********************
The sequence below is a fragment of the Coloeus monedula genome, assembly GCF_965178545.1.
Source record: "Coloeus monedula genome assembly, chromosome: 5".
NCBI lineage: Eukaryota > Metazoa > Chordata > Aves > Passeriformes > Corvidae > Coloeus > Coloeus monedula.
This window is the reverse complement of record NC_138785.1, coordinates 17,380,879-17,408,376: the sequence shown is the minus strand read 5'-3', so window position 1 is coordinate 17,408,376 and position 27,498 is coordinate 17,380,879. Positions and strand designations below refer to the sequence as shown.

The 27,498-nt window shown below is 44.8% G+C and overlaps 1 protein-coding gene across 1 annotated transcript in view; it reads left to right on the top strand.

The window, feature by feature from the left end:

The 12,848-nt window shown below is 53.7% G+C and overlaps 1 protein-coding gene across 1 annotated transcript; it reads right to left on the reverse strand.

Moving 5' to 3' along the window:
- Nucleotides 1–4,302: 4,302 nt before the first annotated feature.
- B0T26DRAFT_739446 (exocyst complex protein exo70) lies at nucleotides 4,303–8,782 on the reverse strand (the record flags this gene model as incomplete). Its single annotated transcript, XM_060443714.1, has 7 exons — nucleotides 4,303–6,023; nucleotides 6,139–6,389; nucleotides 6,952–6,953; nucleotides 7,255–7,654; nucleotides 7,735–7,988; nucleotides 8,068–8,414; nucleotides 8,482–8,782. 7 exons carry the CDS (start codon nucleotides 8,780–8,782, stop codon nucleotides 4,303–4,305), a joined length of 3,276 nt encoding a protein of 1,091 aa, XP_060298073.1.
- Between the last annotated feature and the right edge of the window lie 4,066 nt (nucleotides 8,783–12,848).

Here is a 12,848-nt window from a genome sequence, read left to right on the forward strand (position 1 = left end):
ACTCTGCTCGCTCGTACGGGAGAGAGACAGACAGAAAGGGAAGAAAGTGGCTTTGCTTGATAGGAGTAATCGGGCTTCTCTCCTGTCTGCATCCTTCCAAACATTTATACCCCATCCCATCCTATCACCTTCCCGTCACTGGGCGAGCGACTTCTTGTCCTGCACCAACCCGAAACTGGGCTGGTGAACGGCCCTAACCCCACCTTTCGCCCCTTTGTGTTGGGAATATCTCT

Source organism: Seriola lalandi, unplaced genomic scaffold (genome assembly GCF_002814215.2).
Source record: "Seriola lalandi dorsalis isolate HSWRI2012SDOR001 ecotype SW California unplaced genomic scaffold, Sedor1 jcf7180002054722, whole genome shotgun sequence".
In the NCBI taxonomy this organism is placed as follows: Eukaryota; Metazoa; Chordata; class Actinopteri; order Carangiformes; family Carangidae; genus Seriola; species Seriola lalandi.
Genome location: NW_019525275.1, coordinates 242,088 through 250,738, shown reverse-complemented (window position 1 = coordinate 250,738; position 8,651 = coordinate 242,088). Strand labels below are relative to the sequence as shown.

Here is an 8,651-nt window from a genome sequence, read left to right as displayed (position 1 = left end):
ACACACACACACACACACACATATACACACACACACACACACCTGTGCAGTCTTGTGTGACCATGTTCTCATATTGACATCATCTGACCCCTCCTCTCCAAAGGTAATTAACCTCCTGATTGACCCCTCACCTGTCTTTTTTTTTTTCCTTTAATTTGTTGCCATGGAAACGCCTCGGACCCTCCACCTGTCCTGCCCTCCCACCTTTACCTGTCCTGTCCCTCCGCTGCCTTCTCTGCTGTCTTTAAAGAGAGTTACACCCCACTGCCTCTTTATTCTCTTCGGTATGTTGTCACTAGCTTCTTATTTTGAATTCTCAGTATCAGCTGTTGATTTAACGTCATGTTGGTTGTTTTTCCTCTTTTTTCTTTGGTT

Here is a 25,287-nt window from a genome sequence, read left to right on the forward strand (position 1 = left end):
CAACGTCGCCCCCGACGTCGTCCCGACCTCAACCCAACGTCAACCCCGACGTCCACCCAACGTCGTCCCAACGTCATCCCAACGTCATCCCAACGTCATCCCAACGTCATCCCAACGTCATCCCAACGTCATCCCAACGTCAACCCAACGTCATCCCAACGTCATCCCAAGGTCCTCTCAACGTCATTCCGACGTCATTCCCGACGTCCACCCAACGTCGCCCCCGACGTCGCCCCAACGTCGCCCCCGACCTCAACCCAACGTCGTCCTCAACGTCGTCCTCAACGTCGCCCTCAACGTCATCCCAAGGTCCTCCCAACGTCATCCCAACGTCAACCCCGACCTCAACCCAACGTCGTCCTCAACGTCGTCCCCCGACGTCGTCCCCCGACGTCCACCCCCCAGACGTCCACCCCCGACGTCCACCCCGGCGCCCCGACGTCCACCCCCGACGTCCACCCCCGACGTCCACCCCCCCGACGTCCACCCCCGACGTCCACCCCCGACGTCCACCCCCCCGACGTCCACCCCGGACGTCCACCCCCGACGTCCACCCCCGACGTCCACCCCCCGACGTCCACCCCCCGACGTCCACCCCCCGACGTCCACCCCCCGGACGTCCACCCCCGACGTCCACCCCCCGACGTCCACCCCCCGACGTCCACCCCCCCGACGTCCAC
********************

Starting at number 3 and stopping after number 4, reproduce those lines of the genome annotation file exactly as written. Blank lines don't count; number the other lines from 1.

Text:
NCBI lineage: Eukaryota > Metazoa > Chordata > Aves > Passeriformes > Corvidae > Coloeus > Coloeus monedula.
This window is the reverse complement of record NC_138785.1, coordinates 17,380,879-17,408,376: the sequence shown is the minus strand read 5'-3', so window position 1 is coordinate 17,408,376 and position 27,498 is coordinate 17,380,879. Positions and strand designations below refer to the sequence as shown.